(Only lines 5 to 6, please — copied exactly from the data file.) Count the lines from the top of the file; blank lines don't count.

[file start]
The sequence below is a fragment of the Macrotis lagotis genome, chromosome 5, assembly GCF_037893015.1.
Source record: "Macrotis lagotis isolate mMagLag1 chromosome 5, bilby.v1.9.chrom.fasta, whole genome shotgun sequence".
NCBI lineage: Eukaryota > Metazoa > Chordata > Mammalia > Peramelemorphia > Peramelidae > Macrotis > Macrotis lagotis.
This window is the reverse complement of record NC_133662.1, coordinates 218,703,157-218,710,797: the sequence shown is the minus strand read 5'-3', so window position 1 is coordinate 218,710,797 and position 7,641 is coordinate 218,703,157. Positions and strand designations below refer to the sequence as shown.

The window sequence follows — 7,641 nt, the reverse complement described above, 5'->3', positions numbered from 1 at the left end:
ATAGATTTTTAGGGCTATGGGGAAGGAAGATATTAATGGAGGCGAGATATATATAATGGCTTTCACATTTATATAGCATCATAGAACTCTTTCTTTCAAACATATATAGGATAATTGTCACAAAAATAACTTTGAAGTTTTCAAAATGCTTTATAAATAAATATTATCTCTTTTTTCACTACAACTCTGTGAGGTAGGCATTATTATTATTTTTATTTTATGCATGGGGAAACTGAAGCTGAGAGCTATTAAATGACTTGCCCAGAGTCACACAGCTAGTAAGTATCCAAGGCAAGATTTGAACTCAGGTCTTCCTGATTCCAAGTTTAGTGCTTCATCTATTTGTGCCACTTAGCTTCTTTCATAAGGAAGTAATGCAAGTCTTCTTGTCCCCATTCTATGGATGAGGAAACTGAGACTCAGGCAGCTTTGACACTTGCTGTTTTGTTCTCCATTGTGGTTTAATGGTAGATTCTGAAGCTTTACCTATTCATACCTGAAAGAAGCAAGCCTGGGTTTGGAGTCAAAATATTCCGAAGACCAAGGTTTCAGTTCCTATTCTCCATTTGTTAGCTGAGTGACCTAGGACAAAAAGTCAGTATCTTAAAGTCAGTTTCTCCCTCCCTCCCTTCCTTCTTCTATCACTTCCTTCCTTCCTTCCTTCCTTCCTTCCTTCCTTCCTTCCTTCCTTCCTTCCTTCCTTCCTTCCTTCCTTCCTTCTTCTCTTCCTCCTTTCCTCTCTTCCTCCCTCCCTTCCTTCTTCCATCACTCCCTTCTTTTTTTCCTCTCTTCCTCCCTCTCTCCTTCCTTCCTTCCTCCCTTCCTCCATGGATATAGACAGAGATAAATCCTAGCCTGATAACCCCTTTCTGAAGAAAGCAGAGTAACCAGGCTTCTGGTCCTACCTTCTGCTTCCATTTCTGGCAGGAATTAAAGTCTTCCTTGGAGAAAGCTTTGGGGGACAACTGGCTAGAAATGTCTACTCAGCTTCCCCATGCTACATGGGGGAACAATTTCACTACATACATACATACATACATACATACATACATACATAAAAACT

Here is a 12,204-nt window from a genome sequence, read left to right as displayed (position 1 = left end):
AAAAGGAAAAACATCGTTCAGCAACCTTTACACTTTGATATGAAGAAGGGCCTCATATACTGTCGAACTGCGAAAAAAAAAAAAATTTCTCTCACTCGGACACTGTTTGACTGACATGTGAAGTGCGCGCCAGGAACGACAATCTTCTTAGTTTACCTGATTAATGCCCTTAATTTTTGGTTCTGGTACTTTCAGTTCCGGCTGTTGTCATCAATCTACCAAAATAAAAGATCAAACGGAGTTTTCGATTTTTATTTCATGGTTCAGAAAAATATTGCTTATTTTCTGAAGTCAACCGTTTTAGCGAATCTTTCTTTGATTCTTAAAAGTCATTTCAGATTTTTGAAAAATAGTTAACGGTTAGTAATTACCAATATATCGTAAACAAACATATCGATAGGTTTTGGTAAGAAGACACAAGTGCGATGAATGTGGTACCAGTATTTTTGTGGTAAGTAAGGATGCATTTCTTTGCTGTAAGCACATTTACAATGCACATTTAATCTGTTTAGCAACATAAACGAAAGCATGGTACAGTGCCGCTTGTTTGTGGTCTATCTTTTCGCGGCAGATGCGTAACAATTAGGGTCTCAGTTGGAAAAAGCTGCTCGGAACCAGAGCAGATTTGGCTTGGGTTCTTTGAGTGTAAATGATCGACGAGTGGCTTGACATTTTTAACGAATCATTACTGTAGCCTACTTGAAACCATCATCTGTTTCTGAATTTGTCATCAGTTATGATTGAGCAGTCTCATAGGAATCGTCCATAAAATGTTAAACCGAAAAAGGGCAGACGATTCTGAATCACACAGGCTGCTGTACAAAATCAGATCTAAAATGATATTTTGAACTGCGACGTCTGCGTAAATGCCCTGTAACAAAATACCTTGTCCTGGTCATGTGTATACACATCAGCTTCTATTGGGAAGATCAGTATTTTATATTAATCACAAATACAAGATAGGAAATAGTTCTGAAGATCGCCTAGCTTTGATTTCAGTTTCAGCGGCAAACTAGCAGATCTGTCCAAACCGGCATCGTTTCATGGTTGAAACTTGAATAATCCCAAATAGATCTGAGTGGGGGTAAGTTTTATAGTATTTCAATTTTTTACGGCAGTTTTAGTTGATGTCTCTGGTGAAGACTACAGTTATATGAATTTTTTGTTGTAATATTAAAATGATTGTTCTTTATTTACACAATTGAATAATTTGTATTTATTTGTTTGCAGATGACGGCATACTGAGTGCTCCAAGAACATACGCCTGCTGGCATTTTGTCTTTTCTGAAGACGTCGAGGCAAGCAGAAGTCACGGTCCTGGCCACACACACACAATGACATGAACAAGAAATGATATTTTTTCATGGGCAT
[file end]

The window sequence follows — 7,641 nt, the reverse complement described above, 5'->3', positions numbered from 1 at the left end:
ATAGATTTTTAGGGCTATGGGGAAGGAAGATATTAATGGAGGCGAGATATATATAATGGCTTTCACATTTATATAGCATCATAGAACTCTTTCTTTCAAACATATATAGGATAATTGTCACAAAAATAACTTTGAAGTTTTCAAAATGCTTTATAAATAAATATTATCTCTTTTTTCACTACAACTCTGTGAGGTAGGCATTATTATTATTTTTATTTTATGCATGGGGAAACTGAAGCTGAGAGCTATTAAATGACTTGCCCAGAGTCACACAGCTAGTAAGTATCCAAGGCAAGATTTGAACTCAGGTCTTCCTGATTCCAAGTTTAGTGCTTCATCTATTTGTGCCACTTAGCTTCTTTCATAAGGAAGTAATGCAAGTCTTCTTGTCCCCATTCTATGGATGAGGAAACTGAGACTCAGGCAGCTTTGACACTTGCTGTTTTGTTCTCCATTGTGGTTTAATGGTAGATTCTGAAGCTTTACCTATTCATACCTGAAAGAAGCAAGCCTGGGTTTGGAGTCAAAATATTCCGAAGACCAAGGTTTCAGTTCCTATTCTCCATTTGTTAGCTGAGTGACCTAGGACAAAAAGTCAGTATCTTAAAGTCAGTTTCTCCCTCCCTCCCTTCCTTCTTCTATCACTTCCTTCCTTCCTTCCTTCCTTCCTTCCTTCCTTCCTTCCTTCCTTCCTTCCTTCCTTCCTTCCTTCCTTCCTTCTTCTCTTCCTCCTTTCCTCTCTTCCTCCCTCCCTTCCTTCTTCCATCACTCCCTTCTTTTTTTCCTCTCTTCCTCCCTCTCTCCTTCCTTCCTTCCTCCCTTCCTCCATGGATATAGACAGAGATAAATCCTAGCCTGATAACCCCTTTCTGAAGAAAGCAGAGTAACCAGGCTTCTGGTCCTACCTTCTGCTTCCATTTCTGGCAGGAATTAAAGTCTTCCTTGGAGAAAGCTTTGGGGGACAACTGGCTAGAAATGTCTACTCAGCTTCCCCATGCTACATGGGGGAACAATTTCACTACATACATACATACATACATACATACATACATACATAAAAACT